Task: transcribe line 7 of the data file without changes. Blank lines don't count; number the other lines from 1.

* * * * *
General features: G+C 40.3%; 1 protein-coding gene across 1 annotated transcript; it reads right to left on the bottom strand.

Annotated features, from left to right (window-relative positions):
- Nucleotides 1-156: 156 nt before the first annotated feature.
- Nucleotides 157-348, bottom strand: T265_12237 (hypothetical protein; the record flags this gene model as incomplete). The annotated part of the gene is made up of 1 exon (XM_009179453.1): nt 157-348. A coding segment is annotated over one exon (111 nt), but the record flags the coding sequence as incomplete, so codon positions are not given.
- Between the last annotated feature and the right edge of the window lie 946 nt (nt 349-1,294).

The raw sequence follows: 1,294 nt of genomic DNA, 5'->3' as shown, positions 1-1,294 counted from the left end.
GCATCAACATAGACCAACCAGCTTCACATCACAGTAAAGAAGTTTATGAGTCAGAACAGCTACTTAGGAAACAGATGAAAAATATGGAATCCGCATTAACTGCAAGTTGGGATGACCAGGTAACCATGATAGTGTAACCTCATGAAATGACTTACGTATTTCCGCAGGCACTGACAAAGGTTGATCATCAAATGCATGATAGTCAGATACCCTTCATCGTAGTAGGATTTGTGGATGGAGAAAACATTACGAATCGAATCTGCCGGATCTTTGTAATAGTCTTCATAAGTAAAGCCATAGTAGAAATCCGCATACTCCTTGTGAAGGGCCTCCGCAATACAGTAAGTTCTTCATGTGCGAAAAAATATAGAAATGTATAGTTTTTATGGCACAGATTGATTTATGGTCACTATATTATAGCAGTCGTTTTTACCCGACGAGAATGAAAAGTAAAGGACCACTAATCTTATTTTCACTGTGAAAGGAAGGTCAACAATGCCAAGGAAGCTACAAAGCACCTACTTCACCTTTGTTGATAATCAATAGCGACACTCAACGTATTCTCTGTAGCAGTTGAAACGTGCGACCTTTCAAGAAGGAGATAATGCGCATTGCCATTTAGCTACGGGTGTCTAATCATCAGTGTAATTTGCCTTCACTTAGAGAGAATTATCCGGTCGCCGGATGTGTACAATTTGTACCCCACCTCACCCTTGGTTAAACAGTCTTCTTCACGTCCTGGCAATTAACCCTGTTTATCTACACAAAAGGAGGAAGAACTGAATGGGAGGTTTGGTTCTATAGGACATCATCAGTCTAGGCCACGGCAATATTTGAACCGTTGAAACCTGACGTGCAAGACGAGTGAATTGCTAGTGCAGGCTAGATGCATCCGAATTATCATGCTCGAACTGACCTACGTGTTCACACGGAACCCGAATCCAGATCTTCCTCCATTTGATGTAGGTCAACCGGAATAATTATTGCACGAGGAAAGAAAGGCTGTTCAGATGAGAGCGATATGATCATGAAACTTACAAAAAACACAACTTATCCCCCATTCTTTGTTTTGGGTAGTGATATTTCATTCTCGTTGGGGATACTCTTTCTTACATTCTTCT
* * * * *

GCATCAACATAGACCAACCAGCTTCACATCACAGTAAAGAAGTTTATGAGTCAGAACAGCTACTTAGGAAACAGATGAAAAATATGGAATCCGCATTAACTGCAAGTTGGGATGACCAGGTAACCATGATAGTGTAACCTCATGAAATGACTTACGTATTTCCGCAGGCACTGACAAAGGTTGATCATCAAATGCATGATAGTCAGATACCCTTCATCGTAGTAGGATTTGTGGATGGAGAAAACATTACGAATCGAATCTGCCGGATCTTTGTAATAGTCTTCATAAGTAAAGCCATAGTAGAAATCCGCATACTCCTTGTGAAGGGCCTCCGCAATACAGTAAGTTCTTCATGTGCGAAAAAATATAGAAATGTATAGTTTTTATGGCACAGATTGATTTATGGTCACTATATTATAGCAGTCGTTTTTACCCGACGAGAATGAAAAGTAAAGGACCACTAATCTTATTTTCACTGTGAAAGGAAGGTCAACAATGCCAAGGAAGCTACAAAGCACCTACTTCACCTTTGTTGATAATCAATAGCGACACTCAACGTATTCTCTGTAGCAGTTGAAACGTGCGACCTTTCAAGAAGGAGATAATGCGCATTGCCATTTAGCTACGGGTGTCTAATCATCAGTGTAATTTGCCTTCACTTAGAGAGAATTATCCGGTCGCCGGATGTGTACAATTTGTACCCCACCTCACCCTTGGTTAAACAGTCTTCTTCACGTCCTGGCAATTAACCCTGTTTATCTACACAAAAGGAGGAAGAACTGAATGGGAGGTTTGGTTCTATAGGACATCATCAGTCTAGGCCACGGCAATATTTGAACCGTTGAAACCTGACGTGCAAGACGAGTGAATTGCTAGTGCAGGCTAGATGCATCCGAATTATCATGCTCGAACTGACCTACGTGTTCACACGGAACCCGAATCCAGATCTTCCTCCATTTGATGTAGGTCAACCGGAATAATTATTGCACGAGGAAAGAAAGGCTGTTCAGATGAGAGCGATATGATCATGAAACTTACAAAAAACACAACTTATCCCCCATTCTTTGTTTTGGGTAGTGATATTTCATTCTCGTTGGGGATACTCTTTCTTACATTCTTCT